An issue which must be considered when preparing a real estate or business transaction is the citizenship or nationality of the individual or business entity parties concerned. The United States, being a largely open country, permits international investors and other owners to participate in domestic business entities and transactions. Planning must be undertaken, for example, in forming business entities when the shareholders of corporations, members of limited liability company, and partners are not US citizens.
In situations involving individual corporate shareholders, “S-corporation” elections are not appropriate for non-domestic shareholders. Also, due to tax requirements, specific reporting to the IRS is required when a seller of real estate is not a US national individual or company. It is crucial when planning transactions of all types, that the parties involved must gather all documents relevant to their nationalities, such as passports, visas, drivers licenses, or other official identification. (This is in addition to the other typical “due diligence” documents involved, such as business entity organizational documents and minutes books, real estate deeds and mortgages, and personal property bills of sale, security agreements, and financing statements.)
In situations involving individual corporate shareholders, “S-corporation” elections are not appropriate for non-domestic shareholders.
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A well-rounded business implementation approach involves a working “partnership” among the parties’ accountants, bankers, and insurance agents, along with the transactional lawyers. In the case of transactions with non-domestic parties, it is also significant to add an immigration attorney to the “team” at the earliest possible stage of organizing the deal. While there may not be immediate activity to be taken by the immigration lawyer, it is most efficient to have the transaction screened for longer-term planning purposes. One example might be when a non-American individual intends to make investments in the United States while planning to continue residing in their home countries, but later decide to make permanent residence in the US.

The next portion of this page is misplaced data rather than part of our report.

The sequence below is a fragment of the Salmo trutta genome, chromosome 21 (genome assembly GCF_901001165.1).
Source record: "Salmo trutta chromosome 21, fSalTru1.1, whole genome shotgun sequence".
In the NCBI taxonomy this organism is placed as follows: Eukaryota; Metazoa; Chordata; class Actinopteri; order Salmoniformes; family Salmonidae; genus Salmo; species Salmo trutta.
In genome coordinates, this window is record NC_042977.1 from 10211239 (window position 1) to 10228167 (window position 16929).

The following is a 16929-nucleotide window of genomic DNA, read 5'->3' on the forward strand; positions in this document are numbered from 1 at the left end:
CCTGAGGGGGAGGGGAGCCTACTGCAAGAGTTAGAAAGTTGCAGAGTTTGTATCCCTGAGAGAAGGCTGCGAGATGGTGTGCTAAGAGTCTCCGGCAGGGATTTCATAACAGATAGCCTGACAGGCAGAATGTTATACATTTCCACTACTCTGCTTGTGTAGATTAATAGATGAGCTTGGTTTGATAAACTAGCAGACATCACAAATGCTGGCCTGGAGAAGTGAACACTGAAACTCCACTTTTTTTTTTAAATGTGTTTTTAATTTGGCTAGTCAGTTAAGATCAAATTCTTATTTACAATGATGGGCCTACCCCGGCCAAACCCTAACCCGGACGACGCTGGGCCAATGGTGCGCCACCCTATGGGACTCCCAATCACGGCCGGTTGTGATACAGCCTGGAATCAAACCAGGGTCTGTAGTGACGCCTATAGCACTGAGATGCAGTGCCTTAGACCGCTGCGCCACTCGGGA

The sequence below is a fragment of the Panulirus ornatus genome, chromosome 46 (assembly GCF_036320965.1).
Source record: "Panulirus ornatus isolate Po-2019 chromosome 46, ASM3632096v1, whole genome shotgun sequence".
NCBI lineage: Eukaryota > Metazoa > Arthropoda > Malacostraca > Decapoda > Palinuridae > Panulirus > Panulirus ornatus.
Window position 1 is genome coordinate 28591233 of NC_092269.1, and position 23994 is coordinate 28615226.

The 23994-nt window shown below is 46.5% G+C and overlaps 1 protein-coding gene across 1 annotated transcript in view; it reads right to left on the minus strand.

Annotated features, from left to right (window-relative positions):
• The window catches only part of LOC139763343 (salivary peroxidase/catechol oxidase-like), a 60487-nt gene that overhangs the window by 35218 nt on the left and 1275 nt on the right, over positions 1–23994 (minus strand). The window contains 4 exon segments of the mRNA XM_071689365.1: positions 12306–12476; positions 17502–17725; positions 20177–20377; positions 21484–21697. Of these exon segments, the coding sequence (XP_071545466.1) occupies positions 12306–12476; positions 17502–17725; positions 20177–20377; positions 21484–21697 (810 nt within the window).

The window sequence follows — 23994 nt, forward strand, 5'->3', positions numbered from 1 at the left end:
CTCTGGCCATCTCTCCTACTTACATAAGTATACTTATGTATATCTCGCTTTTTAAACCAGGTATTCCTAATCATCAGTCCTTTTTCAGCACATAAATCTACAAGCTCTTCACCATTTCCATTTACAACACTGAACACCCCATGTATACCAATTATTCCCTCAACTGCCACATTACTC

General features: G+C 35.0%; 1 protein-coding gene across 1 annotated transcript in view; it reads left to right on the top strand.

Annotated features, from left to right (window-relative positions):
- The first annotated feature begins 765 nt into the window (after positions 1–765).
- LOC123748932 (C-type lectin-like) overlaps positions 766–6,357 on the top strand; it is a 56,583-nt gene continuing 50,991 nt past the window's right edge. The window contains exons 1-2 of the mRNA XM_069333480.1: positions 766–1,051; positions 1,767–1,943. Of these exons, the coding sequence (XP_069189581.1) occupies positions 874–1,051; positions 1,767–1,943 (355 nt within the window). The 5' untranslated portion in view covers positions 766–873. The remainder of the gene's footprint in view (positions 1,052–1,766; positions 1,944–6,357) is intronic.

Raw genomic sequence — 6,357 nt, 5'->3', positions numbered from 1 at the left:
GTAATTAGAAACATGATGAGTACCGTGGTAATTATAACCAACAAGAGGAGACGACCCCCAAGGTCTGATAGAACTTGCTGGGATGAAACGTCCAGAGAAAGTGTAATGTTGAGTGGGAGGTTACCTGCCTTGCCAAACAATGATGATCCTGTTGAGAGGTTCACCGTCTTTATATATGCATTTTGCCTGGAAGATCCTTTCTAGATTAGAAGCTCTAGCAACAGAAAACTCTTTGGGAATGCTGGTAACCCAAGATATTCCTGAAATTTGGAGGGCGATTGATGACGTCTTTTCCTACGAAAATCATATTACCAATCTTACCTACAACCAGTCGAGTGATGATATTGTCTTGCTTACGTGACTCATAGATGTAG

– For more information, call Philip N. Kabler of the Gainesville, FL office of Bogin, Munns & Munns at 352.332.7688, where he practices in the areas of business, banking, real estate, and equine law. He has taught business and real estate law courses at the University of Florida Warrington College of Business Administration and Levin College of Law and is the President-Elect of the Eighth Judicial Circuit Bar Association.
NOTICE: The article above is not intended to serve as legal advice, and you should not rely on it as such. It is offered only as general information. You should consult with a duly licensed attorney regarding your Florida legal matter, as every situation is unique. Please know that merely reading this article, subscribing to this blog, or otherwise contacting Bogin, Munns & Munns does not establish an attorney-client relationship with our firm. Should you seek legal representation from Bogin, Munns & Munns, any such representation must first be agreed to by the firm and confirmed in a written agreement.